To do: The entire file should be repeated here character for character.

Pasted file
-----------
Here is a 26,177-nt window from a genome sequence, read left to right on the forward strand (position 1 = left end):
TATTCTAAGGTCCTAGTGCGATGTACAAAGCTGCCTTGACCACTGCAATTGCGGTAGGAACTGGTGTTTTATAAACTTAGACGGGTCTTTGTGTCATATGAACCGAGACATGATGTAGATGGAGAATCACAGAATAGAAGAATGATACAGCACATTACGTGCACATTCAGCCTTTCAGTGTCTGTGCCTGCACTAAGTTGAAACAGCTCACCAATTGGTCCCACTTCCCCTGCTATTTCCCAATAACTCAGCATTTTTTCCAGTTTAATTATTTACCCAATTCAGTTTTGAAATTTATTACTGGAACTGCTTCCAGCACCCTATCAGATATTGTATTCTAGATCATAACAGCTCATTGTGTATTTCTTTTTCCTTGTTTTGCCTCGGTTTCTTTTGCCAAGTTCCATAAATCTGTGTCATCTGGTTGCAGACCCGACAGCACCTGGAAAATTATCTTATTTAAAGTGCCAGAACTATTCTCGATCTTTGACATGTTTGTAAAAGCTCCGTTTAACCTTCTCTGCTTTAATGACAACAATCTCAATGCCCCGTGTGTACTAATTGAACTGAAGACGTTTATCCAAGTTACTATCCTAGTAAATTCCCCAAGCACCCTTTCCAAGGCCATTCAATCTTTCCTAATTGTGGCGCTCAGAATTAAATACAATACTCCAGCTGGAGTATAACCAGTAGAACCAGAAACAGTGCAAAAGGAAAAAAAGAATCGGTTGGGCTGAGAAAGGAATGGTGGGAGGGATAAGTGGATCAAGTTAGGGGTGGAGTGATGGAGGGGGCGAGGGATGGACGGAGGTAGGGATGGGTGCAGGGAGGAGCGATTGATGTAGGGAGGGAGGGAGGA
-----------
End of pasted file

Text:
Here is a 26,177-nt window from a genome sequence, read left to right on the forward strand (position 1 = left end):
TATTCTAAGGTCCTAGTGCGATGTACAAAGCTGCCTTGACCACTGCAATTGCGGTAGGAACTGGTGTTTTATAAACTTAGACGGGTCTTTGTGTCATATGAACCGAGACATGATGTAGATGGAGAATCACAGAATAGAAGAATGATACAGCACATTACGTGCACATTCAGCCTTTCAGTGTCTGTGCCTGCACTAAGTTGAAACAGCTCACCAATTGGTCCCACTTCCCCTGCTATTTCCCAATAACTCAGCATTTTTTCCAGTTTAATTATTTACCCAATTCAGTTTTGAAATTTATTACTGGAACTGCTTCCAGCACCCTATCAGATATTGTATTCTAGATCATAACAGCTCATTGTGTATTTCTTTTTCCTTGTTTTGCCTCGGTTTCTTTTGCCAAGTTCCATAAATCTGTGTCATCTGGTTGCAGACCCGACAGCACCTGGAAAATTATCTTATTTAAAGTGCCAGAACTATTCTCGATCTTTGACATGTTTGTAAAAGCTCCGTTTAACCTTCTCTGCTTTAATGACAACAATCTCAATGCCCCGTGTGTACTAATTGAACTGAAGACGTTTATCCAAGTTACTATCCTAGTAAATTCCCCAAGCACCCTTTCCAAGGCCATTCAATCTTTCCTAATTGTGGCGCTCAGAATTAAATACAATACTCCAGCTGGAGTATAACCAGTAGAACCAGAAACAGTGCAAAAGGAAAAAAAGAATCGGTTGGGCTGAGAAAGGAATGGTGGGAGGGATAAGTGGATCAAGTTAGGGGTGGAGTGATGGAGGGGGCGAGGGATGGACGGAGGTAGGGATGGGTGCAGGGAGGAGCGATTGATGTAGGGAGGGAGGGAGGA